Thursday, November 02, 2006

Retrospect of days with DOS assembler

The fourth movement of Brahms's Third Piano Sonata in f minor (Op 5) is a dirge in B-flat minor called "Retrospect." Some of these entries on this blog recreate a few situations in my 30-year mainframe career.

In the mid 1980s, I worked at a credit reporting company in Dallas, and one of the things I did was convert the monthly and daily billing systems from DOS Assembler to OS Assembler. (Then we replaced the Daily Billing with COBOL). Now where OS has DCB's, DOS had DTF's, and the job ran under OS jcl as PGM=DUO with the actual program name an execution parm. That is, DUO emulation. If you wanted to update the files, you ran with the UPSI execution parameter turned on. You had to be careful with dataset nodes, because in the mid 1980s there was no security preventing accidental update of production files.

Shortly after the OS conversion of Monthly Billing (I actually babysat the implementation New Years Day 1986 right after my father had died, before getting on a plane to fly home), we ran into an interesting problem with halfword or fullword boundaries in defined storage in assembler. It seemed that certain instructions did not work properly, and as a result quarterly fixed billing for some members did not work, but we did not find out about that until after the fact, mid month. So we had to rerun a lot of stuff. A programmer had made a change, causing the DS alignment to go off.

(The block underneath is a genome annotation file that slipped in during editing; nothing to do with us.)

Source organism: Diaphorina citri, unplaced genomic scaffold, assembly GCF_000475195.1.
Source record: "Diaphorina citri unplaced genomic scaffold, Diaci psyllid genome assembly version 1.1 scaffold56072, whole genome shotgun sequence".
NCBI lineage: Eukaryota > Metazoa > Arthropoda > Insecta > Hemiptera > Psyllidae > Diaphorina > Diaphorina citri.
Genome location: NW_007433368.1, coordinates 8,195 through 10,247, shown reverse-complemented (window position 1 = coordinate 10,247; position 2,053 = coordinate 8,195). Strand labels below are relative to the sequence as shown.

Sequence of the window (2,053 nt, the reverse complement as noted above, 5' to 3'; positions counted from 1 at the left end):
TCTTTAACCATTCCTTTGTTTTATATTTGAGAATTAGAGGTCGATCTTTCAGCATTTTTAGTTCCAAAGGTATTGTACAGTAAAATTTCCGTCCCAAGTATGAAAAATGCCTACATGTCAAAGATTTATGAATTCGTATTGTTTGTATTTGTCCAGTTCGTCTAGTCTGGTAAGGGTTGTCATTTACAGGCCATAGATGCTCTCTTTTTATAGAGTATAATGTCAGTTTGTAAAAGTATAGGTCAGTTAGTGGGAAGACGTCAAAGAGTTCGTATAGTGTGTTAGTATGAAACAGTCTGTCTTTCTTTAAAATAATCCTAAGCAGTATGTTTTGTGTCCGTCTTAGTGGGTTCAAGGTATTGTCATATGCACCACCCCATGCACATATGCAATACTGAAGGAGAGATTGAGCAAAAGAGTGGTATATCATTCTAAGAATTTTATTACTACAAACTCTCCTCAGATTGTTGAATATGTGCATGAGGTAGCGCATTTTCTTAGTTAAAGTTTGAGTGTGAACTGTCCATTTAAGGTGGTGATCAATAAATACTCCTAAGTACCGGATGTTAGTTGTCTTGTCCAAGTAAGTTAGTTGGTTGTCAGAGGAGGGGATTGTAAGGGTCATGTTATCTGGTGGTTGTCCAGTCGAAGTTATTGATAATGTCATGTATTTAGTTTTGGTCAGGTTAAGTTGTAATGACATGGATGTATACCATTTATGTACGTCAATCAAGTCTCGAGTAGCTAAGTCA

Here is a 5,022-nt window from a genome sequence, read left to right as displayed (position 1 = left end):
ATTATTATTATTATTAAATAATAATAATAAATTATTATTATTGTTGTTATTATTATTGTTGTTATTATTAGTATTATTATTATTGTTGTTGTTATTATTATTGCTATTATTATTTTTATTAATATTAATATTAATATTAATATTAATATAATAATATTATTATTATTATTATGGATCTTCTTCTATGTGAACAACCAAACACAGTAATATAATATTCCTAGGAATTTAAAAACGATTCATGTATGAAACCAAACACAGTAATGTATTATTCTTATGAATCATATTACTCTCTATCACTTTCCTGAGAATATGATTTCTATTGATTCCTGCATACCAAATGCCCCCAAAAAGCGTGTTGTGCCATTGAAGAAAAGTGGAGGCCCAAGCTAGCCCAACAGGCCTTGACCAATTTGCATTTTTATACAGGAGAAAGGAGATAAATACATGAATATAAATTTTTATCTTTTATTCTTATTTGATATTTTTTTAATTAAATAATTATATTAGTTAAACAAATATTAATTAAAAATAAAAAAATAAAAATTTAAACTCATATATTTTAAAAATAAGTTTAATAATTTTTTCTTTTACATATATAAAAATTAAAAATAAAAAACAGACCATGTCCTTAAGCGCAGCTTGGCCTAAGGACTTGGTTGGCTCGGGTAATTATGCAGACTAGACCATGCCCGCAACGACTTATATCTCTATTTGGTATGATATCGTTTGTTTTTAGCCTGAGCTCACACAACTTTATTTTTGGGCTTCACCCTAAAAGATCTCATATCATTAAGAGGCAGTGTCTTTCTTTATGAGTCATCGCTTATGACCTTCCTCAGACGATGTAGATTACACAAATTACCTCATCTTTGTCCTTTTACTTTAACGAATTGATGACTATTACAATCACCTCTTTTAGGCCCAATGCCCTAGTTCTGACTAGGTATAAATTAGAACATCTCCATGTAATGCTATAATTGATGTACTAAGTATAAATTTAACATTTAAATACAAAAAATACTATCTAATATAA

The other big technical controversy was addressability. I heard horror tales of Y2K conversions of ALC programs with up to seven base registers! We would use the technique of a temporary base register, with R15 as a pivot point.

In those days, the Bible for Assembler Language programming was George Struble, "Assembler Language Programming: The IBM System 360 and 370, 2nd Edition", from Addison-Wesley, 1969 and 1975. How many programmers learned, say, floating point arithmetic in IBM mainframe assembler? Not many. Today the many client that uses Assembler seems to be the IRS, and usually when they look for people they need extreme proficiency in it, including all of the mathematical instructions.

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